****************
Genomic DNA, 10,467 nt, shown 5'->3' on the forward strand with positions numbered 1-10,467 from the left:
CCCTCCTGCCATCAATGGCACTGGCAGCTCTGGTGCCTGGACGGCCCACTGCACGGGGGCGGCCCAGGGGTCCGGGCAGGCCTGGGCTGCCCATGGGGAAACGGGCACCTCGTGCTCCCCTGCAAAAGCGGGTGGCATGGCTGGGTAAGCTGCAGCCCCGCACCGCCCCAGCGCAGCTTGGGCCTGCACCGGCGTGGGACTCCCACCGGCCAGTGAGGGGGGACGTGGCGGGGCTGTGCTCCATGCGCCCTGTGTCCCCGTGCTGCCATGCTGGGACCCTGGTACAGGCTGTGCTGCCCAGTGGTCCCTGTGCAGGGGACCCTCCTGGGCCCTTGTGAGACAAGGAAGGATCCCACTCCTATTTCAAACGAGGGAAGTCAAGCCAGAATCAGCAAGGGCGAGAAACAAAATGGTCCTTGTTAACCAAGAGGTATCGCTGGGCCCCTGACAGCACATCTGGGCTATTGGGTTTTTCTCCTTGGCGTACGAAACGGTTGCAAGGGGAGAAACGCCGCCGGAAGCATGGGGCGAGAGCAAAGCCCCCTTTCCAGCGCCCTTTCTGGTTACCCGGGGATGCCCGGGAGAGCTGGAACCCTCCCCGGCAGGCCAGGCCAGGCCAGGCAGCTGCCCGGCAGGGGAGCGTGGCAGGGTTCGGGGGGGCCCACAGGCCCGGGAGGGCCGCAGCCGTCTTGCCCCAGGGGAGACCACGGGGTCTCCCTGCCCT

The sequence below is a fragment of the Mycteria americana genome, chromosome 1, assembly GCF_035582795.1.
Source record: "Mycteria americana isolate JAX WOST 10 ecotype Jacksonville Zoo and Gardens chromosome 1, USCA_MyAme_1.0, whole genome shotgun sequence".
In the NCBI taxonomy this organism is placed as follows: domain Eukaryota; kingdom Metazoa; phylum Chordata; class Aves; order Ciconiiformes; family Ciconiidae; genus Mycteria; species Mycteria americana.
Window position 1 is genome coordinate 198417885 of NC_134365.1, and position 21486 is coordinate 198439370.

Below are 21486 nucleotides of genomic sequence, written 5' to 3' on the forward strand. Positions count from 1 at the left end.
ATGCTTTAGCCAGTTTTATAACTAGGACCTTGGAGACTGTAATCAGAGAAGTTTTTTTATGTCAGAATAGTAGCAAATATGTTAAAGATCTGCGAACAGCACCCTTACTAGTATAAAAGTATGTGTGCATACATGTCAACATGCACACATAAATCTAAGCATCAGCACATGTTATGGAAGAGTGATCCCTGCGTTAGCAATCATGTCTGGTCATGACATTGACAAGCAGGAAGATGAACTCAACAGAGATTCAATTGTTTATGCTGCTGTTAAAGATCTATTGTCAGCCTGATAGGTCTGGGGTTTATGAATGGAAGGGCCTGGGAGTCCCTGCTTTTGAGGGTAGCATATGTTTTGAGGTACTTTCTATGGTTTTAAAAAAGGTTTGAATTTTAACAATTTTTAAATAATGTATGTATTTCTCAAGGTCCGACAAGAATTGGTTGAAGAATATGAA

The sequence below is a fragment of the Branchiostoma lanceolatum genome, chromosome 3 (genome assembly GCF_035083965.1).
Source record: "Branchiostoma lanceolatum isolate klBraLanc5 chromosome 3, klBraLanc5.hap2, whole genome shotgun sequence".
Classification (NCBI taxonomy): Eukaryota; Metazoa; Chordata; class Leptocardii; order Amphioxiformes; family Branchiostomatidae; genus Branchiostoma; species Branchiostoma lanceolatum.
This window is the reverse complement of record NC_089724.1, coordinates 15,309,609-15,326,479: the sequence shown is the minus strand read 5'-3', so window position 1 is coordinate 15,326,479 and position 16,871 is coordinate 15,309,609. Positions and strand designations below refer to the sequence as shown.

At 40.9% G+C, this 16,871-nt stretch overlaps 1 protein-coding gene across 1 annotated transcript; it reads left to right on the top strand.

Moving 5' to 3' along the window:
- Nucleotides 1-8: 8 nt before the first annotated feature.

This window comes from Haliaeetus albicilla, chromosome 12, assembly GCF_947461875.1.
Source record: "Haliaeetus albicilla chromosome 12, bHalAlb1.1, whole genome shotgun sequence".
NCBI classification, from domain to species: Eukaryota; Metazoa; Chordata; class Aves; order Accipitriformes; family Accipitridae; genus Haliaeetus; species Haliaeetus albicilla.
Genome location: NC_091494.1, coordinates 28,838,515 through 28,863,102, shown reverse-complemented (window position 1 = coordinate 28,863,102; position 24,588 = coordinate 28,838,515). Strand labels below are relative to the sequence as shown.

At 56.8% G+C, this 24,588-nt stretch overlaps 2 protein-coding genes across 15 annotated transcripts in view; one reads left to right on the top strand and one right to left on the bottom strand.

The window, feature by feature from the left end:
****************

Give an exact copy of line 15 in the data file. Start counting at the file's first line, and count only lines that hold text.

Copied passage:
- Nucleotides 1-8: 8 nt before the first annotated feature.